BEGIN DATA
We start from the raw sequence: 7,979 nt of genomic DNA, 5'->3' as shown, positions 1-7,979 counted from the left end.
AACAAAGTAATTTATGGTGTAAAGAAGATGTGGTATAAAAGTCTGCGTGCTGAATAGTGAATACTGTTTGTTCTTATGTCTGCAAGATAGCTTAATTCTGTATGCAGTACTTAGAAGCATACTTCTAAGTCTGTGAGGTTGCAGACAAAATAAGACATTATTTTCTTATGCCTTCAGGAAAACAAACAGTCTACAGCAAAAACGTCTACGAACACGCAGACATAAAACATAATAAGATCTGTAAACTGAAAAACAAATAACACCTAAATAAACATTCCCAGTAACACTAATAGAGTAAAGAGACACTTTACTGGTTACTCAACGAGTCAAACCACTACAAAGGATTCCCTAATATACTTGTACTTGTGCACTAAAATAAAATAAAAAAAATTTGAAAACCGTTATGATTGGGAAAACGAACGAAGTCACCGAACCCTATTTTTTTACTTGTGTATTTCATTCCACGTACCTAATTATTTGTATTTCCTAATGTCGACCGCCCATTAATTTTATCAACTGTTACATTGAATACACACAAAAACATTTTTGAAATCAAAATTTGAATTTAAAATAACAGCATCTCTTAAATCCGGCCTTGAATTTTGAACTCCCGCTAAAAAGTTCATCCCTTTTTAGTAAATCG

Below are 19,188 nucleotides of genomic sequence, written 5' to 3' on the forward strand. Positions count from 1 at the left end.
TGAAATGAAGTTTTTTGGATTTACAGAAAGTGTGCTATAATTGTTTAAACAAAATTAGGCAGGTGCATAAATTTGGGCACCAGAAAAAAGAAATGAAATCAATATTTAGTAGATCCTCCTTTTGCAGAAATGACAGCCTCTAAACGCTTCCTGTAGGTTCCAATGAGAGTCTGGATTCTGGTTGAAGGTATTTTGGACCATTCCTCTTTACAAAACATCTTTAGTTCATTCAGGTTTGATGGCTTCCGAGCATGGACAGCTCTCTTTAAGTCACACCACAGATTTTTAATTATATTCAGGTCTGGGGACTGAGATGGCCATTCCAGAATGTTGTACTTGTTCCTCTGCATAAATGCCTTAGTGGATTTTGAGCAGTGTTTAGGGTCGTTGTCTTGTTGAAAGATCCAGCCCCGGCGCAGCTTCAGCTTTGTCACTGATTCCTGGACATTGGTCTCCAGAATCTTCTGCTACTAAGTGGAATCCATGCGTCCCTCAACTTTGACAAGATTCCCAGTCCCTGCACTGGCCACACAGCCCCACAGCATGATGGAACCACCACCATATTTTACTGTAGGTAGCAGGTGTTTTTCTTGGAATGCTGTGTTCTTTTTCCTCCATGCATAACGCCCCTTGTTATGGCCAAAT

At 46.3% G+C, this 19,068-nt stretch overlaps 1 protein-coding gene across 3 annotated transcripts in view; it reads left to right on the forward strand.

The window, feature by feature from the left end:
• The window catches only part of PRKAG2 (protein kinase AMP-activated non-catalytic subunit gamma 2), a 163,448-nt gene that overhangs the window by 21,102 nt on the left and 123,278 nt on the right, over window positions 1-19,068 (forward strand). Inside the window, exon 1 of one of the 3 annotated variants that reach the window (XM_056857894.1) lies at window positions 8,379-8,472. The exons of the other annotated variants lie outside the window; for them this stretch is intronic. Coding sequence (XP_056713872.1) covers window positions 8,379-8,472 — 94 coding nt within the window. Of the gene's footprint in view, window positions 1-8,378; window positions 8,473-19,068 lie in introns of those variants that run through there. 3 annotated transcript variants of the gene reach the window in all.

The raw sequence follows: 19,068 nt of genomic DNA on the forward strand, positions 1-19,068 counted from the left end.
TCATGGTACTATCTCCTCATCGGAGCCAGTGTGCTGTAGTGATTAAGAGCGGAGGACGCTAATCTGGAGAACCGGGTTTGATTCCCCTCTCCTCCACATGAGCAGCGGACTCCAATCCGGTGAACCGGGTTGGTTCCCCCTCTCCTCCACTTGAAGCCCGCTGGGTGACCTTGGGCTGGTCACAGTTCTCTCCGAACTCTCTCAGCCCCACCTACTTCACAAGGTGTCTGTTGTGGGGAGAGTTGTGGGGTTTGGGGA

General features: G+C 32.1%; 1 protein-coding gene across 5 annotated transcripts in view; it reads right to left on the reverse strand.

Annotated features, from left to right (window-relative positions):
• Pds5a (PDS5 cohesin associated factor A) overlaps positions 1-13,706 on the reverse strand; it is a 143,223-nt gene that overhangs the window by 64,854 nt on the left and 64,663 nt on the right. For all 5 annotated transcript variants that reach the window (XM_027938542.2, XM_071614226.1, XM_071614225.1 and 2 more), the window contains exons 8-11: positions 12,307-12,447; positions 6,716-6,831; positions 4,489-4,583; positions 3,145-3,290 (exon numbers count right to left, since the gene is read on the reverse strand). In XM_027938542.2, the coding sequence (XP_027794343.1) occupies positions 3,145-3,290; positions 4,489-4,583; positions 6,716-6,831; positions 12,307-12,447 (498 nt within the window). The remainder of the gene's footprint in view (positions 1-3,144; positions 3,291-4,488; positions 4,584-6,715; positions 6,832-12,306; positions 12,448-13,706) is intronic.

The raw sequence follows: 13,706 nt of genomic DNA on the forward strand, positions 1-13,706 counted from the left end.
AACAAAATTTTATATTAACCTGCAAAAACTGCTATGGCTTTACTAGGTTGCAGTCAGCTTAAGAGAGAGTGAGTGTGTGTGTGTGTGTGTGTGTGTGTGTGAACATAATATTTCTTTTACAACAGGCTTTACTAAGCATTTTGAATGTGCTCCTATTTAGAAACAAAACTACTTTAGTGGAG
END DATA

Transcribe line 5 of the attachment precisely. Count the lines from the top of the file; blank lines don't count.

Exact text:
At 46.3% G+C, this 19,068-nt stretch overlaps 1 protein-coding gene across 3 annotated transcripts in view; it reads left to right on the forward strand.